Three French Hens: Better than a gaggle of geese! Three hens are a productive trio.

It is time to talk about a favorite topic for many people: the spread. Cards and spreads are like peanut butter and jelly. Sometimes they are great together. Sometimes they are innovative, like that Smuckers product that contains peanut butter and jelly in one jar. Sometimes they just don’t work, like pairing peanut butter with orange jelly (marmalade).

Card spreads are a popular topic. I suppose this is in part because they make life seem easier for authors and learners. Like card meanings, they are easy to write about, which is good if you need to author a book. Learners like them for the same reason kids (of all ages!) like Pokémon games, where the goal is to obtain as many critters as possible: Gotta catch them all! I think it’s a parallel to the deck-buying syndrome. Learn the perfect spread and become the perfect reader.


There is some truth to that. A lousy spread isn’t going to help your readings, while a carefully crafted spread — that you know well and understand, mind you — can give you a leg up. A spread that the reader knows well enables his conscious mind to let go a bit and see the interplay of the cards and what they say as a result, which can enable a reading whose components interlock like the flow of the cards.

Alternatively, a poorly thought out spread or one created for fun may sometimes give good results, especially to an experienced reader. But it’s just as likely to produce a jumble of statements that don’t give a coherent reading.


Most of those themed spreads that people create in the shape of hearts, keys or Christmas trees make me cringe. I like the concept in theory. I’ve even designed a basic Halloween spread, although it’s basically an enhanced three-card spread. There is just something that turns me off when I see spreads with positions like, “This is what I ____,” or “What makes me ____;” perhaps, “What you fear,” or “How you can ____.” Maybe it’s the wording of these kinds of spreads, which often seem designed for banal introspection.

I favor a good utility spread with broad use cases. I would argue that many people do, looking at how popular the Lenormand has become: traditional Lenormand spreads (lines, square of nine or the Grand Tableau) are all what I would call general utility spreads. They don’t require tweaking per client or per question.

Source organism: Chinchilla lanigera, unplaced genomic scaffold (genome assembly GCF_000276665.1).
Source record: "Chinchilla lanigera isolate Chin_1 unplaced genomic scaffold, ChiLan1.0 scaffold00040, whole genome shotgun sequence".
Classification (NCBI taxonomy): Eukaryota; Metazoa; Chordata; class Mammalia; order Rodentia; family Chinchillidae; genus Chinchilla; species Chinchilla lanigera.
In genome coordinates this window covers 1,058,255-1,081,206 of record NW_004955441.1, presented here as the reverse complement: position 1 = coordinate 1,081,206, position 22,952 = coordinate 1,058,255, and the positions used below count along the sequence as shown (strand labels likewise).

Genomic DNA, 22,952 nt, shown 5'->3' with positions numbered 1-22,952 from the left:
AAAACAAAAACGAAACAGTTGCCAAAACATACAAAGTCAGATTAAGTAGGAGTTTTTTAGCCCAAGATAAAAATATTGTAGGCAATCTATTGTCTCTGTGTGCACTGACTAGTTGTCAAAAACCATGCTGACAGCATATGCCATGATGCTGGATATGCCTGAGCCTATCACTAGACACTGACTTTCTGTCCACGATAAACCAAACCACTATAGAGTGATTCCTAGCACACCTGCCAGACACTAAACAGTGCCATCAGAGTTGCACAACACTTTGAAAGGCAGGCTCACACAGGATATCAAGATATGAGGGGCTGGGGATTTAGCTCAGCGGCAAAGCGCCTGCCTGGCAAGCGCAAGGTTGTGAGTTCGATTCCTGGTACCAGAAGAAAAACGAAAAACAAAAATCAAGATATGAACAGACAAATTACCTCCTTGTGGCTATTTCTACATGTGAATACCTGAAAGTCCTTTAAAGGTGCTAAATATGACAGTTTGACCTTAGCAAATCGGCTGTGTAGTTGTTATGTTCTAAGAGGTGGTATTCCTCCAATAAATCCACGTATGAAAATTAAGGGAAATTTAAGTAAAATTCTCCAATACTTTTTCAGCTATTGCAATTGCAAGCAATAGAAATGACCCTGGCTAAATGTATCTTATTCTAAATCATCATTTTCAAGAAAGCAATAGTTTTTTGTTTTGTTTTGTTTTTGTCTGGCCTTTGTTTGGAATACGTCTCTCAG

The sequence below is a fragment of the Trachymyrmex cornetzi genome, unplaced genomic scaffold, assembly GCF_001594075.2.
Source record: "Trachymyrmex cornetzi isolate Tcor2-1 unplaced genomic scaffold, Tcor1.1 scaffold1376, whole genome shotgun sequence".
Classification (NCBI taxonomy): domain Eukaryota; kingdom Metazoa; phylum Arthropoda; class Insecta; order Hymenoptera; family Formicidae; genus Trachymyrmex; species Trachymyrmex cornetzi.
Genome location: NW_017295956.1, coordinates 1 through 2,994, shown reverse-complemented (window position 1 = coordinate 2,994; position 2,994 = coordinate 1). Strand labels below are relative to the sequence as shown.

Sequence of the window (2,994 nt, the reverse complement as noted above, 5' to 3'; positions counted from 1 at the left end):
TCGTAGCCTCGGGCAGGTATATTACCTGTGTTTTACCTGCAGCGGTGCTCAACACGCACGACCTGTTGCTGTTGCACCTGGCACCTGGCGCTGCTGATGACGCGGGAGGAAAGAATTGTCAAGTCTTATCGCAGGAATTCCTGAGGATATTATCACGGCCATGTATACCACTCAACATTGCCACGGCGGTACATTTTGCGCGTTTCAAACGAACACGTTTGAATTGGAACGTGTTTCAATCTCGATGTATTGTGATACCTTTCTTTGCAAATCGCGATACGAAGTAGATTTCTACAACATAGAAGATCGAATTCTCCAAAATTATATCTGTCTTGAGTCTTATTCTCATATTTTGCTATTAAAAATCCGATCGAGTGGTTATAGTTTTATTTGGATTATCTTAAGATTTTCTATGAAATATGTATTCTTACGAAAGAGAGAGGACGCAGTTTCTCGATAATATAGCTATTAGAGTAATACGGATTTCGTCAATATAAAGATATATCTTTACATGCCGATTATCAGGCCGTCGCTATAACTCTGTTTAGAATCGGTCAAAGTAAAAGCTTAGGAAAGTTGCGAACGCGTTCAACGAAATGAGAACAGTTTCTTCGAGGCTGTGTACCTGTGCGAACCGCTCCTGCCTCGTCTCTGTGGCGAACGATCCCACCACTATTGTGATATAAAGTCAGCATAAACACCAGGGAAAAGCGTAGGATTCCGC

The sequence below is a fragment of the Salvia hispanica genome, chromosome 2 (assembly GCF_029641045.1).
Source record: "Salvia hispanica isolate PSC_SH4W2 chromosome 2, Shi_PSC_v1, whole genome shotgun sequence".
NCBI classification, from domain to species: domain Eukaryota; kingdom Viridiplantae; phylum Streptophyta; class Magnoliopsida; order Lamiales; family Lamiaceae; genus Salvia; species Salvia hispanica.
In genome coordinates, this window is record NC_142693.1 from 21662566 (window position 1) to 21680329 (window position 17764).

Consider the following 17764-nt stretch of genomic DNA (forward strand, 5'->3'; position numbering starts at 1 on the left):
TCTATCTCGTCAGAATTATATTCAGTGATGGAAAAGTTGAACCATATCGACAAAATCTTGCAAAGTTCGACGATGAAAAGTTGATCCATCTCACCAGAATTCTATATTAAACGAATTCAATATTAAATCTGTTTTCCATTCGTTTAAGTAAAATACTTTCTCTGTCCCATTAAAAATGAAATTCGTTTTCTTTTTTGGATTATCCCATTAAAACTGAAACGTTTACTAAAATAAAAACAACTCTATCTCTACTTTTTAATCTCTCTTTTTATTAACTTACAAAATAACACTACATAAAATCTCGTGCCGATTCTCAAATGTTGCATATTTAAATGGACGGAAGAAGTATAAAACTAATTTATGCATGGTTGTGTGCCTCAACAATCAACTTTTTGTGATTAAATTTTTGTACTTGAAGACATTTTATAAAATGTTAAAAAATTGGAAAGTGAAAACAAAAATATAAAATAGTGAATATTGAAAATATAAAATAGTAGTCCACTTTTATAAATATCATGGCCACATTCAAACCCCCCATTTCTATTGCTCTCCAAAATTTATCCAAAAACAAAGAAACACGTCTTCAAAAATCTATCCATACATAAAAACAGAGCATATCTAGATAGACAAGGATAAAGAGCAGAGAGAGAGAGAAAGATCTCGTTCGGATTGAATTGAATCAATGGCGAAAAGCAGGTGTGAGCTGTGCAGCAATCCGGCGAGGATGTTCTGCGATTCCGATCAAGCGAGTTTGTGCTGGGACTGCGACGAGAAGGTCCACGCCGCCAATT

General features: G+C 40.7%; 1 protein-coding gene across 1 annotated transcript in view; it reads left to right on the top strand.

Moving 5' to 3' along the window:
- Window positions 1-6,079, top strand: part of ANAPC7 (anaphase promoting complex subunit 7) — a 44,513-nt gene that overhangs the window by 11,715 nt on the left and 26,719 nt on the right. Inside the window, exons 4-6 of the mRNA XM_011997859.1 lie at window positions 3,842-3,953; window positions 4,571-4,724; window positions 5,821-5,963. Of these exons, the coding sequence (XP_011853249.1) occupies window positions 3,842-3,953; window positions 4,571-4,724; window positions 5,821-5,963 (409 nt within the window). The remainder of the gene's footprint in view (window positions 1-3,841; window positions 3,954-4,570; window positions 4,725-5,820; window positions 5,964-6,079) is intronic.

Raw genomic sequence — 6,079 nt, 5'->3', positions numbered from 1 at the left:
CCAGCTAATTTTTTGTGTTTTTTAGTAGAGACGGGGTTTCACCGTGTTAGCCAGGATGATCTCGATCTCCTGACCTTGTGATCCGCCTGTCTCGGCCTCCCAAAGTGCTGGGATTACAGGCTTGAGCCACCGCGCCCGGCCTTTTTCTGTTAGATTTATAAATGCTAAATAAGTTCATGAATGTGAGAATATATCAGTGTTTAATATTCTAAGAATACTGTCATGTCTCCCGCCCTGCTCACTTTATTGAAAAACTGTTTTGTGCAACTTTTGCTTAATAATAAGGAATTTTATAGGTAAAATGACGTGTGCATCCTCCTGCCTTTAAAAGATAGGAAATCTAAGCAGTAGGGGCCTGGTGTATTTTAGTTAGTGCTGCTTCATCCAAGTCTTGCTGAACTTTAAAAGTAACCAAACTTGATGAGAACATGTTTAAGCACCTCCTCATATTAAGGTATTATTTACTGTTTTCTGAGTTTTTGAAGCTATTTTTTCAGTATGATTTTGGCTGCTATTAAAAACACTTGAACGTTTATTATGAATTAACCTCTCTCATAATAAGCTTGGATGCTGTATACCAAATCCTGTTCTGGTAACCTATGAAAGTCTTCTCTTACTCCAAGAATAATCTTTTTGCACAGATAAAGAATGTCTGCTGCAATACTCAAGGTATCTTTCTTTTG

My mainstay is often the humble three card spread. (I like five cards for the Lenormand.) My opinion is that more does not necessarily equate to better, and I think the three card spread has a lot to offer. As a bonus, when I’m writing about a spread, I appreciate only having three cards to capture. Sometimes they still require a fair amount of writing if I’m capturing the interaction and nuances!


I generally read the three card spread three ways. There is the venerable “PPF,” or past-present-future, from left to right. This gives a useful framework for interpretation, and I recommend it for the learner. It is still possible to utilize card interactions, but the focused positions allow for a definite answer. There is no ambiguity about what each card signifies.

I’ve worked with this spread in two ways when it’s not a PPF. If I want to focus on elemental interactions, I’ll take the middle card as the main one, while the two flanking cards support or add to the main message. The other approach I use is to read from left to right like a sentence. Overall I can generally get a clear answer based on this. I find the first card is usually, but not always, the strongest component of an answer.

There are other workhorse spreads in my toolbox, but I will talk about them another time. Today I salute the versatile and long-lived three card spread!

Do you favor the three card spread? Or do you prefer something with more cards to sink your teeth into? Let me know in the comments!